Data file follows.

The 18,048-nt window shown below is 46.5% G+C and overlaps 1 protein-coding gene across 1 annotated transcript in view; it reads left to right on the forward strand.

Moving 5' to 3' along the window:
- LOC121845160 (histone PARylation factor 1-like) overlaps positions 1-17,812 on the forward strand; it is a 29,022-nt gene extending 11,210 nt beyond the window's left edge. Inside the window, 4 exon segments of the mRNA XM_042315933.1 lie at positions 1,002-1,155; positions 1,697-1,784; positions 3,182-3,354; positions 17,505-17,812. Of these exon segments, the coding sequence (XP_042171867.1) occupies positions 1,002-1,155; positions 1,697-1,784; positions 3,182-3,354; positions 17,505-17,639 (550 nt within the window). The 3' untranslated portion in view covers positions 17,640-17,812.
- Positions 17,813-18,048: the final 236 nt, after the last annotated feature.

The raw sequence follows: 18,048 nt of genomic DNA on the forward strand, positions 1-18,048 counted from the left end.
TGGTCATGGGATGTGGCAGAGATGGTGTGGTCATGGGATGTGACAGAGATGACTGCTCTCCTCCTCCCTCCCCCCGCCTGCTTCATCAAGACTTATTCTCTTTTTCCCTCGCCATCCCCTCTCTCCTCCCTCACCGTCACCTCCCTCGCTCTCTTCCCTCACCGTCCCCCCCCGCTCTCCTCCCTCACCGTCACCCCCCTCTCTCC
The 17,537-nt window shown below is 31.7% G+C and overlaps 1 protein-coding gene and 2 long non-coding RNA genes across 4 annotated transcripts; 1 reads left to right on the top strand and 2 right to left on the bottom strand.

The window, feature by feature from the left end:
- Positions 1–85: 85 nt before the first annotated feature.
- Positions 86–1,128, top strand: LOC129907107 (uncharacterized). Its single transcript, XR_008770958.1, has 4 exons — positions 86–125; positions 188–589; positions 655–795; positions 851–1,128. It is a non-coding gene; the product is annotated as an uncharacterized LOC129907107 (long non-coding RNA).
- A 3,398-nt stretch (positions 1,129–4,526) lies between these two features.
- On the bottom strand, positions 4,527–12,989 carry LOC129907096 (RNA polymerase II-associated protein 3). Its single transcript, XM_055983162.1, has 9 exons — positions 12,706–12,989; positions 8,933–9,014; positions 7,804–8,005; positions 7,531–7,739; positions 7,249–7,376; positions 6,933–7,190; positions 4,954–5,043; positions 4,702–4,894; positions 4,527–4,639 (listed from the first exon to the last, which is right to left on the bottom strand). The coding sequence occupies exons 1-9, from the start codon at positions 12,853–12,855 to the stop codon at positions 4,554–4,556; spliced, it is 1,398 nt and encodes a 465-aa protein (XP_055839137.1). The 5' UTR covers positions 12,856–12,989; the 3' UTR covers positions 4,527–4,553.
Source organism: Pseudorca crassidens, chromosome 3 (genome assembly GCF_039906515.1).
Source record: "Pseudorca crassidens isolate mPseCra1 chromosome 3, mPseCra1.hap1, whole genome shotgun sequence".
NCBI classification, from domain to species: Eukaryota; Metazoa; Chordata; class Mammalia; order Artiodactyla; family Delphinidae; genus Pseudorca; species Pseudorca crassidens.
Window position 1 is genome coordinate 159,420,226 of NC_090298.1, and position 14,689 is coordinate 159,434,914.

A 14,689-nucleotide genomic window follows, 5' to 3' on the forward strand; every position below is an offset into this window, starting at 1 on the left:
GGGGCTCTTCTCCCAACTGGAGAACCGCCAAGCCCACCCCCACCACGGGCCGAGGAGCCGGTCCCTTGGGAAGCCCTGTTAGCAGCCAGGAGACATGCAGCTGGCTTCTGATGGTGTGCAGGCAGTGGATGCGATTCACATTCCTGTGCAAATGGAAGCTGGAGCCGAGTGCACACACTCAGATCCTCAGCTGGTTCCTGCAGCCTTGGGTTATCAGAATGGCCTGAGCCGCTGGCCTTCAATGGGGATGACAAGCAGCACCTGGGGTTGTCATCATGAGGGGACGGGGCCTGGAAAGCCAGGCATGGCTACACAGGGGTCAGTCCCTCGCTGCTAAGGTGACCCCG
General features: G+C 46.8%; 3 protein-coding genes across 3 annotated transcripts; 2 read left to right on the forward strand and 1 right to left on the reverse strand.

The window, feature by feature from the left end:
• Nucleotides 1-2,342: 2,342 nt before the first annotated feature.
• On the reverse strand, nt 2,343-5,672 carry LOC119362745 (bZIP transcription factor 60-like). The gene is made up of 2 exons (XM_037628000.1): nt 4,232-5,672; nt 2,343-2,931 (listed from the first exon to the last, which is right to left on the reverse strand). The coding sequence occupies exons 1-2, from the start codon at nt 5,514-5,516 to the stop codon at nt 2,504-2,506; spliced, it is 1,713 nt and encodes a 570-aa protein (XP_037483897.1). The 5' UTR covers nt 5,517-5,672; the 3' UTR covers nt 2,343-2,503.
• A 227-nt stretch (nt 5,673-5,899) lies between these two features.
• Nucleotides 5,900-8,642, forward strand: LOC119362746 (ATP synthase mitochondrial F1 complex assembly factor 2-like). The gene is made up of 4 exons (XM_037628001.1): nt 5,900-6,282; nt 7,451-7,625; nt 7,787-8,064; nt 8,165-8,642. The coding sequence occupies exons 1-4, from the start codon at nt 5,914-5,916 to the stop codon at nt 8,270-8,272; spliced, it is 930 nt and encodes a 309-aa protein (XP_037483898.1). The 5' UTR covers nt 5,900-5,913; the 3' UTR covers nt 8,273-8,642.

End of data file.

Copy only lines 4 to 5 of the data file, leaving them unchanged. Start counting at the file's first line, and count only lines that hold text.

- Positions 17,813-18,048: the final 236 nt, after the last annotated feature.

The raw sequence follows: 18,048 nt of genomic DNA on the forward strand, positions 1-18,048 counted from the left end.